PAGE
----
What is the alternative vote?


A referendum on 5 May 2011 will ask UK voters whether they want to change how MPs are elected in General Elections.

Instead of just voting for one candidate voters could rank candidates in order of preference, and these preferences could be used to decide the outcome in places where no candidate wins more than 50% of votes cast. Use this guide to find out more.

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What will the referendum be about?

The public will be asked whether they want to replace the existing first-past-the-post system for electing MPs to Westminster with a method known as the alternative vote (AV).

What happens at the moment?

Under first-past-the-post, the candidate who gets the most votes in their constituency is elected as the MP.

How does AV work?

The AV system asks voters to rank candidates in order of preference. People can nominate as many preferences as they like. Only first preference votes are counted initially. Anyone getting more than 50% of these is elected automatically. If that doesn't happen, the candidate with the fewest votes is eliminated and their second choices allocated to the remaining candidates in a second round of counting. If one candidate then has more than 50% of the votes in this round they are elected. If not, the remaining candidate with the fewest votes is eliminated and their second preferences (or third preferences if they were the second choice of someone who voted for the first candidate to be eliminated) reallocated. This continues until one candidate has 50% or more of the vote in that round of counting, or there are no more votes to be distributed.

Can people still vote for just one candidate?

If someone votes for just one one candidate under AV, their vote will be counted once in each round that takes place. But any further preferences they could have stated will not be taken into account.

What do pro-AV campaigners say?

They argue that too many votes are effectively wasted under the current system, with elections decided by a small number of voters in a handful of seats where no single party has a large majority. This discourages people from voting, they say. A key weakness of first-past-the-post, they say, is that two-thirds of MPs are now elected with less than 50% of support of voters and that this undermines democracy and reduces the legitimacy of MPs. They say candidates will have to work harder for votes and reach out to a broader cross-section of the electorate.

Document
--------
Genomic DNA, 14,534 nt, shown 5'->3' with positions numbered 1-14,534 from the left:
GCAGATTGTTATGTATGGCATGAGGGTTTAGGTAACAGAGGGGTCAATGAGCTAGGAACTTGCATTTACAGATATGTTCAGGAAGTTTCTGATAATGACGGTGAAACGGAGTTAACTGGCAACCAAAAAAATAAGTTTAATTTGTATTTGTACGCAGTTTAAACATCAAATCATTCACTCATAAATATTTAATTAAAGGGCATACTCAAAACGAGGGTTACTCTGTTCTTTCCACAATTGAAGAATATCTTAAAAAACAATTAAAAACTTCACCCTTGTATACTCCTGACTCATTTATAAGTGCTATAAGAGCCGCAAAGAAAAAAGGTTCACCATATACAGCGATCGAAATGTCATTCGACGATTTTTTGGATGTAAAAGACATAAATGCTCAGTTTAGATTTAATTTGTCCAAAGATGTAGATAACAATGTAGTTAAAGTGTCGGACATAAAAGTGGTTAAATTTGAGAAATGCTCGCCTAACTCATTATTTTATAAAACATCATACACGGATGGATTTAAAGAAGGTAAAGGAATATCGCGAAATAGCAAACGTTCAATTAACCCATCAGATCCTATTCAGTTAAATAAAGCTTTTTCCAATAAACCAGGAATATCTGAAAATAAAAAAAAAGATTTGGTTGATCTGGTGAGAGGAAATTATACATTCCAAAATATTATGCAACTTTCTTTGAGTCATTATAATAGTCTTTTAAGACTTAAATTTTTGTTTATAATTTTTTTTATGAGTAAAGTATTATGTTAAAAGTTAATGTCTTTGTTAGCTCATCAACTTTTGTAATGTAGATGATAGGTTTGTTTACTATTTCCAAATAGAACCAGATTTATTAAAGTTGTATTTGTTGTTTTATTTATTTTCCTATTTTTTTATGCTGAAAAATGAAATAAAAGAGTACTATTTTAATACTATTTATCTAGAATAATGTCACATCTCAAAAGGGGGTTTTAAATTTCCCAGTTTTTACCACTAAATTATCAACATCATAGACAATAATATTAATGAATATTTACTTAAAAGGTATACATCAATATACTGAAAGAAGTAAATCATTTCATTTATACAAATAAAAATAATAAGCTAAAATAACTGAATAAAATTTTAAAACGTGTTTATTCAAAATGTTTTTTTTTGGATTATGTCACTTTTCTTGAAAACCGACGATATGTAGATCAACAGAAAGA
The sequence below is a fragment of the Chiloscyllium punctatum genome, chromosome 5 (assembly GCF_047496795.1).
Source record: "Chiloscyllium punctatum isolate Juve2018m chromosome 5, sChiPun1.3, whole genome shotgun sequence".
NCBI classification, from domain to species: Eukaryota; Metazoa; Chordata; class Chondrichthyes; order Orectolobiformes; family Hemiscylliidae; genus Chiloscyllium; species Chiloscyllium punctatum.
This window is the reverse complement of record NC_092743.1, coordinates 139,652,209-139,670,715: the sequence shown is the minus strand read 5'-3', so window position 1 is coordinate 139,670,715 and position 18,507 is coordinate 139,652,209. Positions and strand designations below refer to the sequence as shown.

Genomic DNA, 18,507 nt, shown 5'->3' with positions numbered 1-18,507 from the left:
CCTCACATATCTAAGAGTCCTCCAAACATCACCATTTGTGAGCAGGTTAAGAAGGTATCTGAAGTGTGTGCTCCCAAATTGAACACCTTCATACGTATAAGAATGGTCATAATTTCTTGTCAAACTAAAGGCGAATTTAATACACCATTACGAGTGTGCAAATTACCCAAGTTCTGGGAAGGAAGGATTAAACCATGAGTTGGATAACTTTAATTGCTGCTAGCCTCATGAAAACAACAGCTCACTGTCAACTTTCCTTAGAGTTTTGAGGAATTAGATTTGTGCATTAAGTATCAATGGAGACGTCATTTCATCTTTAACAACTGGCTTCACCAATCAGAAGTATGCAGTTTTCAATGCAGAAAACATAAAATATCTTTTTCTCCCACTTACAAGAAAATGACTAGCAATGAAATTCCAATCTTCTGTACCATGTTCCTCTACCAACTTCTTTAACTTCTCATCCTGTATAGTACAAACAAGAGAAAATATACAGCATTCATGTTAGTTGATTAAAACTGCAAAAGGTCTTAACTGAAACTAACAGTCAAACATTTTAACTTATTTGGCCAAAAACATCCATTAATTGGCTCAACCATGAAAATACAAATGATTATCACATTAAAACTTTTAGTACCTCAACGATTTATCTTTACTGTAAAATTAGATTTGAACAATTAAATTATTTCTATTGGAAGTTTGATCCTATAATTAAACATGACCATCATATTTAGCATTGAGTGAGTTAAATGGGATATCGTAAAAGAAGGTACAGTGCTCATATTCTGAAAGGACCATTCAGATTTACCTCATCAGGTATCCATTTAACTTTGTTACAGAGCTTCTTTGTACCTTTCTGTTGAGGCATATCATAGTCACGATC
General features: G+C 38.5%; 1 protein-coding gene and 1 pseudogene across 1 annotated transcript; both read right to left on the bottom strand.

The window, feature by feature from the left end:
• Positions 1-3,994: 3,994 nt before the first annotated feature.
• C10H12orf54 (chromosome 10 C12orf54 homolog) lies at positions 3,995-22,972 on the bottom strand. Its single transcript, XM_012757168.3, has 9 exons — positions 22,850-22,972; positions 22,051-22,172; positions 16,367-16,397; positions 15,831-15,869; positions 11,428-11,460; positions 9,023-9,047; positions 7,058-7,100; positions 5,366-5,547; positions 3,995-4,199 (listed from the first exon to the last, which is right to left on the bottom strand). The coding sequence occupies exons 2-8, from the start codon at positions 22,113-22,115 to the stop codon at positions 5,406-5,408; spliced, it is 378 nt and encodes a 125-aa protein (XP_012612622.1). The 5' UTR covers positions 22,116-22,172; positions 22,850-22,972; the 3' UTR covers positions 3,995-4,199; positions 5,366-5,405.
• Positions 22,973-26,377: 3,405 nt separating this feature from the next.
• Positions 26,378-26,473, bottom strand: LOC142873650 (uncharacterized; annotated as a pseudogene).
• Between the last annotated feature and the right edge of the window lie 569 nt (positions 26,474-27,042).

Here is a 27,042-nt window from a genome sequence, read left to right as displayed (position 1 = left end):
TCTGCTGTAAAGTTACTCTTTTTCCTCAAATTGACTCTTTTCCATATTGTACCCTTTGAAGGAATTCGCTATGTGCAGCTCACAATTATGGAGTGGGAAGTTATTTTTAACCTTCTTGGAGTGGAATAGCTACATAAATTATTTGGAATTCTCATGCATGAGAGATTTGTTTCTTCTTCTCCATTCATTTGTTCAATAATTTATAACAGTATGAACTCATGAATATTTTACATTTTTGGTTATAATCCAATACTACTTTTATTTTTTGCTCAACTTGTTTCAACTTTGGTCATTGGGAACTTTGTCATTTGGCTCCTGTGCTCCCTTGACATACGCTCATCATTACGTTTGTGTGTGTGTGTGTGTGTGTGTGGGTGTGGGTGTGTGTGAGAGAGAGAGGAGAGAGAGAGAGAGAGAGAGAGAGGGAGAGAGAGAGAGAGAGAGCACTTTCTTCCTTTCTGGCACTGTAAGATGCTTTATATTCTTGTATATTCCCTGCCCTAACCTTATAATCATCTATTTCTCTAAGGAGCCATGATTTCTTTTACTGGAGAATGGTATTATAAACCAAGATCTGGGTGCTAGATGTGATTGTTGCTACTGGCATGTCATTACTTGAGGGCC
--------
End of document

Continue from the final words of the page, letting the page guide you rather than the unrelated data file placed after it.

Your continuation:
And what are the arguments for keeping first-past-the-post?

Anti-AV campaigners say the current system generally leads to stable government and has historically reflected the will of the public, in that unpopular governments have been voted out. They argue that first-past-the-post is straightforward and easy to understand. They say parties get elected on a manifesto and are expected to implement it, while, under other systems more likely to produce indecisive outcomes, the government is decided after the election by horse-trading and political fixes with manifesto pledges being ditched and promises broken.

Where do the leading parties stand?

Conservative Prime Minister David Cameron supports retaining first-past-the-post while his Liberal Democrat deputy Nick Clegg is campaigning for a switch to AV. Their views reflect the positions of most of their MPs and activists. Labour leader Ed Miliband is campaigning for a yes vote in the referendum but his party is split on the issue. Here's a party-by-party guide.

When will the referendum take place?

On 5 May 2011, the same day as elections to the Scottish Parliament, the Welsh Assembly, the Northern Ireland Assembly and local elections in many parts of England.

What question will voters actually be asked?

The question to be put is: "At present, the UK uses the 'first past the post' system to elect MPs to the House of Commons. Should the 'alternative vote' system be used instead'? Yes or no?"

How much is the referendum costing?

The No campaign has said the poll will cost about £90m to stage and that an extra £156m will be incurred in switching to AV. The Yes campaign has accused its rivals of "lies", saying the claims are largely based on the alleged cost of introducing electronic counting machines and that these are not required for AV elections. The government has said holding the referendum on the same day as other elections around the UK will save about £17m.

When will the outcome be known?

The referendum is overseen by the Electoral Commission. Votes will begin to be counted at 1600 BST on 6 May, the day after the poll. The outcome of the referendum is expected to be known later that evening.

Is AV used elsewhere?

Australia is the only major democracy to use the same type of AV system as the one being proposed for the UK, but voting is compulsory there. Papua New Guinea and Fiji also use AV - but most democracies use versions of proportional representation or first-past-the-post.

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